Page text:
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It is normal for your growing child to be moody or somewhat irritable as he or she moves through adolescence. But symptoms of prolonged sadness or irritability and a loss of pleasure in activities the child enjoyed before can point to depression. Depression is not a normal part of growing up. Deciding whether your child's behavior is normal or a symptom of depression can be difficult.
A family history ofdepression,substance abuse, oranxietyincreases your child's risk for depression. A child is also more likely to become depressed if a parent is depressed.
Your child may need to be evaluated for depression if he or she:
Most children will experience some unexplained sadness or boredom now and then. Asking your child a few questions about how he or she is feeling overall may help identify mild or moderate depression, which is more difficult to recognize than symptoms of severe depression. Some examples of questions to ask your child to help you decide if your child needs to see a health professional for possible depression might include:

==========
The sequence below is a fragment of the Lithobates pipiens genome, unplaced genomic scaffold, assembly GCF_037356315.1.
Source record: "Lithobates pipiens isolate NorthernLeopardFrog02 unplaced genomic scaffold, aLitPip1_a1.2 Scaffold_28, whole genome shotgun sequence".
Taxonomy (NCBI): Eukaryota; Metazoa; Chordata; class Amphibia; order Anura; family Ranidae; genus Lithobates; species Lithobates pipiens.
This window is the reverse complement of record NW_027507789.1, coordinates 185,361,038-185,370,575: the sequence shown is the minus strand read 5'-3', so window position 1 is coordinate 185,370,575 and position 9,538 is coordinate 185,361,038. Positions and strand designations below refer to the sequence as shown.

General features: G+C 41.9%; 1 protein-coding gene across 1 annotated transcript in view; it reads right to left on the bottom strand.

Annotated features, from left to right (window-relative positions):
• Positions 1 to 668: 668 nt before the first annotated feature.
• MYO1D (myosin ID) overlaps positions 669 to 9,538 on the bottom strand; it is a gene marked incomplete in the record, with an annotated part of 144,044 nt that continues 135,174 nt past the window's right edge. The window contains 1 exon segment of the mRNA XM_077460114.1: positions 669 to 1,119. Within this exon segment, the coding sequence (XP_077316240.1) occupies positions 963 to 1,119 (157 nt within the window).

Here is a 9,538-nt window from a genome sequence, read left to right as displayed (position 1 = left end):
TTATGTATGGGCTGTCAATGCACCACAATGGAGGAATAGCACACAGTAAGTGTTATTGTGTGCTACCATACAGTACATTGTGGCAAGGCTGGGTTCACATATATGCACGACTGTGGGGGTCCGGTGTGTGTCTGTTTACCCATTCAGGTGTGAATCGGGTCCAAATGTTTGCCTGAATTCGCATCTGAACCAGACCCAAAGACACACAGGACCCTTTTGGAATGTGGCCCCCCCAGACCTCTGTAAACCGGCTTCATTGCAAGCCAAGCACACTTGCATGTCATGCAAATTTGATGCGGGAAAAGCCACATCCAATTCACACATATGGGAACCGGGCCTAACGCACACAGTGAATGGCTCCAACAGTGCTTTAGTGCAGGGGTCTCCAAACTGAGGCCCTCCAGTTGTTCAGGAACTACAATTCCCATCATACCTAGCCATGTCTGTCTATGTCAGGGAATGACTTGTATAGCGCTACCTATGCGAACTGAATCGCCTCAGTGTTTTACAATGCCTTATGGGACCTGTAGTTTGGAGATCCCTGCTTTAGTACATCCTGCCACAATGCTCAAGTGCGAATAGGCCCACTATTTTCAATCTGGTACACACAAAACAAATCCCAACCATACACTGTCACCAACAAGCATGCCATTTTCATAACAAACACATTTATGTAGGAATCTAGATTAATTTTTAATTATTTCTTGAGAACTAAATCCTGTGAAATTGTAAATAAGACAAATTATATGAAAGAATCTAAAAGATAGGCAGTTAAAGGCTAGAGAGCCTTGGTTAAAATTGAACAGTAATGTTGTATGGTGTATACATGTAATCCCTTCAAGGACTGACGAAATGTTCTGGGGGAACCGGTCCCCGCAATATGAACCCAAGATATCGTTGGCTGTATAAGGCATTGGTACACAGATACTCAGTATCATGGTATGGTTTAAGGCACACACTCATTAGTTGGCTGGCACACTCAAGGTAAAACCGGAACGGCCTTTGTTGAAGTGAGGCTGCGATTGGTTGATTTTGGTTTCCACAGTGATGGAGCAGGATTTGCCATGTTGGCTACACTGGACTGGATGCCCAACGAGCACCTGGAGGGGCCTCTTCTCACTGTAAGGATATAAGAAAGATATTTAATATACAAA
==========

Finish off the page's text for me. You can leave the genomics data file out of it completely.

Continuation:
While questions such as these will not diagnose depression, they can open the doors of communication with your child and help you decide whether your child needs to be further assessed by a health professional.
Health Tools help you make wise health decisions or take action to improve your health.
ByHealthwise StaffPrimary Medical ReviewerJohn Pope, MD, MPH - PediatricsKathleen Romito, MD - Family MedicineSpecialist Medical ReviewerDavid A. Brent, MD - Child and Adolescent Psychiatry
Current as ofDecember 7, 2017
Current as of: December 7, 2017
Author: Healthwise Staff
Medical Review: John Pope, MD, MPH - Pediatrics & Kathleen Romito, MD - Family Medicine & David A. Brent, MD - Child and Adolescent Psychiatry
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